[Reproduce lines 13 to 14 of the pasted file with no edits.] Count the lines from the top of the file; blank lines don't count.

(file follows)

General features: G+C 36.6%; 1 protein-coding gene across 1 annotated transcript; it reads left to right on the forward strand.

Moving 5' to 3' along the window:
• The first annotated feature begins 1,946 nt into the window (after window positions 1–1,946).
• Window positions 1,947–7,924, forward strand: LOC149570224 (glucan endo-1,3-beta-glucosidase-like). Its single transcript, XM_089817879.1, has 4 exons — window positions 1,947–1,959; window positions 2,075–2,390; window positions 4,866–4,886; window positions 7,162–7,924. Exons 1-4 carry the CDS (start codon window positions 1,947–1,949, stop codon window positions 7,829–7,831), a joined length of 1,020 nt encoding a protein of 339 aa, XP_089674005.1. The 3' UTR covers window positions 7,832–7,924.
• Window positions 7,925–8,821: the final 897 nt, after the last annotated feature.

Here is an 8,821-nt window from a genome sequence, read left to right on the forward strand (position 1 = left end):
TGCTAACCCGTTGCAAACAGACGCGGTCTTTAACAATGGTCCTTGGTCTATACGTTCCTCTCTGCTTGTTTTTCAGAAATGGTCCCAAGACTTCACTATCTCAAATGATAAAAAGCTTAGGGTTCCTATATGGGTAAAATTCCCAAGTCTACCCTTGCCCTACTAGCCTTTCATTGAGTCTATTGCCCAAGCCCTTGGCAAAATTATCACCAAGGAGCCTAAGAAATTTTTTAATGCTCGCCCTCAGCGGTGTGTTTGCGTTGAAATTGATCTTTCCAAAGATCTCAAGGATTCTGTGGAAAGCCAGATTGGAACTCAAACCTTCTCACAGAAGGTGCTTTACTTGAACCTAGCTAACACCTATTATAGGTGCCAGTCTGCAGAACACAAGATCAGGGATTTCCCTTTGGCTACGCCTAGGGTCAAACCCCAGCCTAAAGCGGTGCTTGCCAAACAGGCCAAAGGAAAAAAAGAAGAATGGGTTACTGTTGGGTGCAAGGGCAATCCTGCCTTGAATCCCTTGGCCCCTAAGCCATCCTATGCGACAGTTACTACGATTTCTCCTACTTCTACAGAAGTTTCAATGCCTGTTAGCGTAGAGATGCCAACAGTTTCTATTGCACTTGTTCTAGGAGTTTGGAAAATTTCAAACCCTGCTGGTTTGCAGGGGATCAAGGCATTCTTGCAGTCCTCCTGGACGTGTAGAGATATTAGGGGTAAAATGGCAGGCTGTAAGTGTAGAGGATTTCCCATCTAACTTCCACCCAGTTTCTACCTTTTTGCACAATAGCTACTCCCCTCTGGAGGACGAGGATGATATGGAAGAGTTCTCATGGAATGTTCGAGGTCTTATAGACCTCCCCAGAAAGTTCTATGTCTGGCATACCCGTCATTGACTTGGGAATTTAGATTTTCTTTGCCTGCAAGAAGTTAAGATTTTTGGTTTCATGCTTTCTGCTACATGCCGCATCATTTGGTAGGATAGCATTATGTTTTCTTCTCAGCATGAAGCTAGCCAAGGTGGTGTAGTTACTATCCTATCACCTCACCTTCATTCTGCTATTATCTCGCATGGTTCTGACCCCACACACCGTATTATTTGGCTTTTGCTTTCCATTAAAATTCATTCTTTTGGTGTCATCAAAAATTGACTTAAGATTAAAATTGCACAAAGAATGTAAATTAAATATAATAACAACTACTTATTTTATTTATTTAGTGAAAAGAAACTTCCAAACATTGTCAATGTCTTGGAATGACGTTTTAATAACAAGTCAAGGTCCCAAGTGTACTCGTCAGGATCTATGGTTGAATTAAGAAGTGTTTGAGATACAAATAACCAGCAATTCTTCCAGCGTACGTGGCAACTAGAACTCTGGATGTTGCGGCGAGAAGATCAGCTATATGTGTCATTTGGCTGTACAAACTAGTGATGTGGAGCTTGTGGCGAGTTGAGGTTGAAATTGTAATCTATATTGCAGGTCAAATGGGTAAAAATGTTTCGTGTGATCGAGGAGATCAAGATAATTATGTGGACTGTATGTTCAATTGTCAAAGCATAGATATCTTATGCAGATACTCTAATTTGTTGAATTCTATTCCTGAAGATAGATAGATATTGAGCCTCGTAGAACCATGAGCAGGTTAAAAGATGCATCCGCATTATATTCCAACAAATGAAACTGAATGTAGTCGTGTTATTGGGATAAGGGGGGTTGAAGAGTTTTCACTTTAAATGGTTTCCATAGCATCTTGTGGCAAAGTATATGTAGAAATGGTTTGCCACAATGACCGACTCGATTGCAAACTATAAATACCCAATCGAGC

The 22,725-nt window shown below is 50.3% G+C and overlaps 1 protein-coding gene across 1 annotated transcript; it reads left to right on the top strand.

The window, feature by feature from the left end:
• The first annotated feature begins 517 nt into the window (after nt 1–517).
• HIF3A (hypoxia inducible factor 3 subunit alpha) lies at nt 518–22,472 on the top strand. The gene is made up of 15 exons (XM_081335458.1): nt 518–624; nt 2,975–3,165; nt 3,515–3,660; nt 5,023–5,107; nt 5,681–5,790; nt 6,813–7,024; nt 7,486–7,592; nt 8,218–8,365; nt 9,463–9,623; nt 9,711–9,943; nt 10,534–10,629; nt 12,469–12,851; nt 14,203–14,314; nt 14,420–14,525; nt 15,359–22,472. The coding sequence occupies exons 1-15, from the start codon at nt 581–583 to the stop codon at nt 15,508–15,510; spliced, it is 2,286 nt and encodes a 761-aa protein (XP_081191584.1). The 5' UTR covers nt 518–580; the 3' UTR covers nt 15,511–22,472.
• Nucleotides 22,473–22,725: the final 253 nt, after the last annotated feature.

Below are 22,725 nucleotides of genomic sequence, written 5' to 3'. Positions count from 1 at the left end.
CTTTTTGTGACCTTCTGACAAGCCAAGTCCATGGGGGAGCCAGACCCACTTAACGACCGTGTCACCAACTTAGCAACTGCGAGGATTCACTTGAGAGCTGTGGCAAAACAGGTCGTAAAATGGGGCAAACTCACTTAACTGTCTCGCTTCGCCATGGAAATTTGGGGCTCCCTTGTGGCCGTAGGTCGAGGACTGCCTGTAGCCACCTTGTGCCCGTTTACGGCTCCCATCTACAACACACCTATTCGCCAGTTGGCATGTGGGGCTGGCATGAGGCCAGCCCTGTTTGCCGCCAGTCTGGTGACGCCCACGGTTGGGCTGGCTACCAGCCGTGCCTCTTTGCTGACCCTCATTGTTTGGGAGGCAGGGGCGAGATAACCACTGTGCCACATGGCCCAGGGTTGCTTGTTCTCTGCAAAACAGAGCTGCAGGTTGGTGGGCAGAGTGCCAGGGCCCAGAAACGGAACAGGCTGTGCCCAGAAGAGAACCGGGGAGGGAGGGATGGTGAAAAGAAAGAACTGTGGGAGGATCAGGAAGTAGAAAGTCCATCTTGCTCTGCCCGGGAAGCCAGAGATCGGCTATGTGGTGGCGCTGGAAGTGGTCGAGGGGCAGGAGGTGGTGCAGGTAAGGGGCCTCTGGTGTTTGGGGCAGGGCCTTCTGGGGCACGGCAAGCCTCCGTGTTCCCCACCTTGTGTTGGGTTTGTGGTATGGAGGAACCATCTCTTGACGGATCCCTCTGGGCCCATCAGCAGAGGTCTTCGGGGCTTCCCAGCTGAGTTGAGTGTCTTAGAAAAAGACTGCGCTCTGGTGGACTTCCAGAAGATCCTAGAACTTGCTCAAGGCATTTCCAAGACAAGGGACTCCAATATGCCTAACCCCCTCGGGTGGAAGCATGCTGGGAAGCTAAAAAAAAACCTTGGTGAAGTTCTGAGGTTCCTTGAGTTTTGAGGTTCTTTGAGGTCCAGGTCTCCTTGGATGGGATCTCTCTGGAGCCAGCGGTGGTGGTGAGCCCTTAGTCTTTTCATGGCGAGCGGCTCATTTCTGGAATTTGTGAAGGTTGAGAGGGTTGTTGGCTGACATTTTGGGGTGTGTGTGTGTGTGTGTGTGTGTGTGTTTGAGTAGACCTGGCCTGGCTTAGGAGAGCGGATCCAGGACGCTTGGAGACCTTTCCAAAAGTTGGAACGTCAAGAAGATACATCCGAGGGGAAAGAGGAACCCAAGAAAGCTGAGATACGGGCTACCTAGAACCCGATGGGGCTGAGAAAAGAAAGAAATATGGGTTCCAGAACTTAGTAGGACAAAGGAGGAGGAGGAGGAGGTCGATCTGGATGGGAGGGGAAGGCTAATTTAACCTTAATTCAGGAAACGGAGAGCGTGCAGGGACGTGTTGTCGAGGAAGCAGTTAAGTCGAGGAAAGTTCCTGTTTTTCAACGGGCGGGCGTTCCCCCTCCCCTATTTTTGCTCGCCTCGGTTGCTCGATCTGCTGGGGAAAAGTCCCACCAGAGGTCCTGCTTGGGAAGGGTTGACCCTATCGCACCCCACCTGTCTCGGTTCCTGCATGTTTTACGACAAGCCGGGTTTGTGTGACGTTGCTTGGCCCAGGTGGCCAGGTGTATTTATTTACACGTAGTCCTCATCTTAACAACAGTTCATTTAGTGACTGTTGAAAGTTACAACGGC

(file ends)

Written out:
Below are 22,725 nucleotides of genomic sequence, written 5' to 3'. Positions count from 1 at the left end.
CTTTTTGTGACCTTCTGACAAGCCAAGTCCATGGGGGAGCCAGACCCACTTAACGACCGTGTCACCAACTTAGCAACTGCGAGGATTCACTTGAGAGCTGTGGCAAAACAGGTCGTAAAATGGGGCAAACTCACTTAACTGTCTCGCTTCGCCATGGAAATTTGGGGCTCCCTTGTGGCCGTAGGTCGAGGACTGCCTGTAGCCACCTTGTGCCCGTTTACGGCTCCCATCTACAACACACCTATTCGCCAGTTGGCATGTGGGGCTGGCATGAGGCCAGCCCTGTTTGCCGCCAGTCTGGTGACGCCCACGGTTGGGCTGGCTACCAGCCGTGCCTCTTTGCTGACCCTCATTGTTTGGGAGGCAGGGGCGAGATAACCACTGTGCCACATGGCCCAGGGTTGCTTGTTCTCTGCAAAACAGAGCTGCAGGTTGGTGGGCAGAGTGCCAGGGCCCAGAAACGGAACAGGCTGTGCCCAGAAGAGAACCGGGGAGGGAGGGATGGTGAAAAGAAAGAACTGTGGGAGGATCAGGAAGTAGAAAGTCCATCTTGCTCTGCCCGGGAAGCCAGAGATCGGCTATGTGGTGGCGCTGGAAGTGGTCGAGGGGCAGGAGGTGGTGCAGGTAAGGGGCCTCTGGTGTTTGGGGCAGGGCCTTCTGGGGCACGGCAAGCCTCCGTGTTCCCCACCTTGTGTTGGGTTTGTGGTATGGAGGAACCATCTCTTGACGGATCCCTCTGGGCCCATCAGCAGAGGTCTTCGGGGCTTCCCAGCTGAGTTGAGTGTCTTAGAAAAAGACTGCGCTCTGGTGGACTTCCAGAAGATCCTAGAACTTGCTCAAGGCATTTCCAAGACAAGGGACTCCAATATGCCTAACCCCCTCGGGTGGAAGCATGCTGGGAAGCTAAAAAAAAACCTTGGTGAAGTTCTGAGGTTCCTTGAGTTTTGAGGTTCTTTGAGGTCCAGGTCTCCTTGGATGGGATCTCTCTGGAGCCAGCGGTGGTGGTGAGCCCTTAGTCTTTTCATGGCGAGCGGCTCATTTCTGGAATTTGTGAAGGTTGAGAGGGTTGTTGGCTGACATTTTGGGGTGTGTGTGTGTGTGTGTGTGTGTGTGTTTGAGTAGACCTGGCCTGGCTTAGGAGAGCGGATCCAGGACGCTTGGAGACCTTTCCAAAAGTTGGAACGTCAAGAAGATACATCCGAGGGGAAAGAGGAACCCAAGAAAGCTGAGATACGGGCTACCTAGAACCCGATGGGGCTGAGAAAAGAAAGAAATATGGGTTCCAGAACTTAGTAGGACAAAGGAGGAGGAGGAGGAGGTCGATCTGGATGGGAGGGGAAGGCTAATTTAACCTTAATTCAGGAAACGGAGAGCGTGCAGGGACGTGTTGTCGAGGAAGCAGTTAAGTCGAGGAAAGTTCCTGTTTTTCAACGGGCGGGCGTTCCCCCTCCCCTATTTTTGCTCGCCTCGGTTGCTCGATCTGCTGGGGAAAAGTCCCACCAGAGGTCCTGCTTGGGAAGGGTTGACCCTATCGCACCCCACCTGTCTCGGTTCCTGCATGTTTTACGACAAGCCGGGTTTGTGTGACGTTGCTTGGCCCAGGTGGCCAGGTGTATTTATTTACACGTAGTCCTCATCTTAACAACAGTTCATTTAGTGACTGTTGAAAGTTACAACGGC